Intellectual property may be the legal term for creations, including literary or artistic, but there is something inherently human about it as well.
It has long been taken that only human beings are capable of being intelligent in its fullest form, and the concept of intellectual property strives to protect the product of such human intelligence. This is reflected in a number of intellectual property laws. The US Copyright Office, for instance, talks about the “fruits of intellectual labour” and registers original works of authorship “provided that the work was created by a human being”.
A judge in California last year accepted a contention that a macaque monkey from Sulawesi, Indonesia, did not have the standing to claim copyright of a “selfie” it had taken. The case came after David Slater, a British wildlife photographer, first claimed use by Wikipedia of the picture – taken by the monkey while his camera was unattended – was a copyright infringement. A case was then brought against him, arguing that it was Slater that was breaching the monkey’s copyright. But, ultimately, the judge rejected the claim.
Have you read?
Intelligence and intellectual property
Why is intellectual property predominantly anthropocentric? Many philosophical and other reasons exist for this. John Locke in his 17th-century work on natural rights, for instance, considered that it is in the common interest that people should have a natural right to what they produce and the results of their labour. There are also many different economic rationales.
The protection of intellectual property is essential for economic advancement. If the results of the intellect were not protected then this may disincentive people from manufacturing the products and providing the services that the market relies on. Human progress would ultimately suffer.
This gives rise to a question concerning the value of “intelligence”. Much rests on this valuable capacity, including progress. It should be protected as a value in itself and that is, indeed, one of the justifications for intellectual property. For this reason, maybe it is right that machines with AI should be recognised as capable of having copyright in order to protect the significance that we give to intelligence.
It is worth noting that many strides have been made in recent decades when it comes to such machines. In the 1970s, Harold Cohen, a British artist, wrote about “machine generated art” and developed software, AARON, which produces spectacular, abstract imagery.
IBM Watson can among other things decode natural language in order to answer questions. Igor Mordatch, a researcher at the University of California in Berkeley, created an algorithm that will enable robots to learn and work out their own optimal means for achieving targets.
But yet despite calling it “intelligence”, many people are unwilling to countenance the idea that machines with AI can own intellectual property. The other side of the argument goes that intellectual property does not only seek to protect intelligence per se. It aims to uphold a particular form of intelligence – that which is human, something that has long been the case across societies.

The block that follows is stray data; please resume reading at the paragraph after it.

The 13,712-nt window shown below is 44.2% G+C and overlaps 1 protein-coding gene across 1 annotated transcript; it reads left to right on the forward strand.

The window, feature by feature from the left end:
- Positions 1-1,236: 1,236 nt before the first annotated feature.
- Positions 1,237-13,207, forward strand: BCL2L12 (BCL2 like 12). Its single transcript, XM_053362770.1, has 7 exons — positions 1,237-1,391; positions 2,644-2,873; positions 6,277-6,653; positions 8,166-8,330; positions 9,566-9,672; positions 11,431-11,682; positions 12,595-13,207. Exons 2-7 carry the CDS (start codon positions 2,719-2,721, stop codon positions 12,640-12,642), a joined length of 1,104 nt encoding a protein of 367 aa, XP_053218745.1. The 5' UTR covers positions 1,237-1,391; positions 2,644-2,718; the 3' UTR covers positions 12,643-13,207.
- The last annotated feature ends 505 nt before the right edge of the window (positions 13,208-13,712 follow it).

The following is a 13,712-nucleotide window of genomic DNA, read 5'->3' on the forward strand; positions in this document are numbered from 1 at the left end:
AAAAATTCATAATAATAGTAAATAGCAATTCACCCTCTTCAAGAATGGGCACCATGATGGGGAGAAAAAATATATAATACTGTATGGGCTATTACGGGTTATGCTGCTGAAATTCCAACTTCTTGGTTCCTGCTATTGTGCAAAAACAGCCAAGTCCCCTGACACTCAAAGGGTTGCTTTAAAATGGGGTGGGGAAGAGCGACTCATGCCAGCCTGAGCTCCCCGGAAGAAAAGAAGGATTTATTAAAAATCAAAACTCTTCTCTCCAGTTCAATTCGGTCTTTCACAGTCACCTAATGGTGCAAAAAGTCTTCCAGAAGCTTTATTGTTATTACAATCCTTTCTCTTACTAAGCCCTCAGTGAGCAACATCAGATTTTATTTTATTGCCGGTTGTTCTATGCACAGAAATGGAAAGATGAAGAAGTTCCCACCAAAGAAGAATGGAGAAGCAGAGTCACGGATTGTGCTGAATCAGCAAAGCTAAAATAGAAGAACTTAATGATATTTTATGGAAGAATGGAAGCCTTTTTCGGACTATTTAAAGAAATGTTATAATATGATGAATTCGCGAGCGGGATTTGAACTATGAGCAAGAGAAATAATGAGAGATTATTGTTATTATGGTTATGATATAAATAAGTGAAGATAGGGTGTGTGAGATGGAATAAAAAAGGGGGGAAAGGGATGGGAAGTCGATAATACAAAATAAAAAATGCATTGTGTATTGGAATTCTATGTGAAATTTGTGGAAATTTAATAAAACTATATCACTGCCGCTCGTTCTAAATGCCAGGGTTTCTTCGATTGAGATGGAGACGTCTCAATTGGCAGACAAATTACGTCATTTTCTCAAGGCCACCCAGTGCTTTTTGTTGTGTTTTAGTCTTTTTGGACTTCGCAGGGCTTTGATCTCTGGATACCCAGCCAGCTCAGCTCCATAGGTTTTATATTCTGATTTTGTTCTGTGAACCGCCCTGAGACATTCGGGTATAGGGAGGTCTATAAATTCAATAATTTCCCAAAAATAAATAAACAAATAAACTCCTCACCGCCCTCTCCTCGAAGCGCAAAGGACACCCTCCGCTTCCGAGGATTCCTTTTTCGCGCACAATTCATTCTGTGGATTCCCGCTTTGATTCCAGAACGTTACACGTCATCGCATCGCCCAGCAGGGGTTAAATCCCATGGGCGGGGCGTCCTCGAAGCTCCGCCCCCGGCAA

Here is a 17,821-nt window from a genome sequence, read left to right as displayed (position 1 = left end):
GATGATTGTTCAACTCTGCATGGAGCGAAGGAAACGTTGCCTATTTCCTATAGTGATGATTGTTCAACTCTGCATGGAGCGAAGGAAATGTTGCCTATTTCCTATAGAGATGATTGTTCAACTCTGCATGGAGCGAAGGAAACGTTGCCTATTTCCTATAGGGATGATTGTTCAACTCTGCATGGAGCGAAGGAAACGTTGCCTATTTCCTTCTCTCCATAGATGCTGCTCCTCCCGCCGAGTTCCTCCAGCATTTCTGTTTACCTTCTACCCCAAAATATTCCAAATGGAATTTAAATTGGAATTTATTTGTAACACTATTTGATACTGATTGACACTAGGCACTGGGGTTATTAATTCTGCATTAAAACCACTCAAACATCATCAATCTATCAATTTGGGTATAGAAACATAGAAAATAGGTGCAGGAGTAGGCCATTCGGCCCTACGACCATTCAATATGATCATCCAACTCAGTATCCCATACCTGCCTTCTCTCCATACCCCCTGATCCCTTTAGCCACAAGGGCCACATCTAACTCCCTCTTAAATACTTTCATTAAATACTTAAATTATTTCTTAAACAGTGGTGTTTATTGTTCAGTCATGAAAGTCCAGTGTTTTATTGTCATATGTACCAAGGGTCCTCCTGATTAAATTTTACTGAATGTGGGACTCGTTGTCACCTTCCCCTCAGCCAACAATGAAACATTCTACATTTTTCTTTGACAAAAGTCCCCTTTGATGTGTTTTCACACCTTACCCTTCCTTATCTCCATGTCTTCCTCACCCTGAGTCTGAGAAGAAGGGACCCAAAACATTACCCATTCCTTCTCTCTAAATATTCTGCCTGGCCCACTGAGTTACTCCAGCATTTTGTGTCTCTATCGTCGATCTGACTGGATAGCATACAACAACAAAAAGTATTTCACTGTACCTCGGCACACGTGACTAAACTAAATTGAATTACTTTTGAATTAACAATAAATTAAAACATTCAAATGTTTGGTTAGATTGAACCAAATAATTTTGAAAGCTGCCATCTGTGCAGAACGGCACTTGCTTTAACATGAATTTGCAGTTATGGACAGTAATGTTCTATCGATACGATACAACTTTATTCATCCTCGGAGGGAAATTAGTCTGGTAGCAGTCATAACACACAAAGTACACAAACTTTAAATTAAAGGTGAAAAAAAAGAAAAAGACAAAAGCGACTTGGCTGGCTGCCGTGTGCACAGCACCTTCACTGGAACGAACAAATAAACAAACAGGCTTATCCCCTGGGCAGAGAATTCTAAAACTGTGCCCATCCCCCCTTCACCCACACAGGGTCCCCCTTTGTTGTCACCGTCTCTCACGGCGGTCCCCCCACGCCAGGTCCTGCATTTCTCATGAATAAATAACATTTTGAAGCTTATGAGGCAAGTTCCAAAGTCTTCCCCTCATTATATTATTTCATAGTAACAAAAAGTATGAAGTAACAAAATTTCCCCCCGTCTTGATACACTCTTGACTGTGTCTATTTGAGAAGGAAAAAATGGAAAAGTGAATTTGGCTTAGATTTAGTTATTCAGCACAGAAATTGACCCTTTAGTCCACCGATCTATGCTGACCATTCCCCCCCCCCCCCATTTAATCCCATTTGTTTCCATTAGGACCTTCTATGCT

People on this side of the argument believe that what intelligent machines are doing is just the execution of a program or algorithm ultimately produced by a human programmer. As such, the latter should be given any intellectual property rights that flow.
Intelligent creators of the future
In this way, humans take credit for the products of AI systems – they did build them after all. But does this argument hold up, especially going forward? What about the very value of intelligence in and of itself? One of the many determinants of this question is, indeed, likely to be the significance people have for intelligence in a rapidly changing world.
AI-based machines will become more human like – more capable of learning, more sophisticated and more accomplished in generating complex solutions and products – in the future. They will become better at making decisions that have an impact on our day-to-day lives. So you might therefore argue that, if we want to protect the value of intelligence, we must recognise AI as being capable of owning intellectual property. Otherwise, we risk undercutting the very notion of intelligence.
The European Union has already acknowledged the importance that AI based machines and robots will have in the future and has called for the consideration of a Civil Law Rule of Robots. Intellectual property rights could stem for this, in particular, given that the European Parliament’s resolution is recognising the need for “a specific legal status for robots”.
Let’s not forget that machines are already becoming more human-like, including the humanoid Sophia, who, after being made a citizen of Saudi Arabia, says she wants to have a baby. It seems clear that, while machines may not be able to enforce intellectual property rights (yet), anything less might potentially amount to a violation of the value we place on intelligence in and of itself.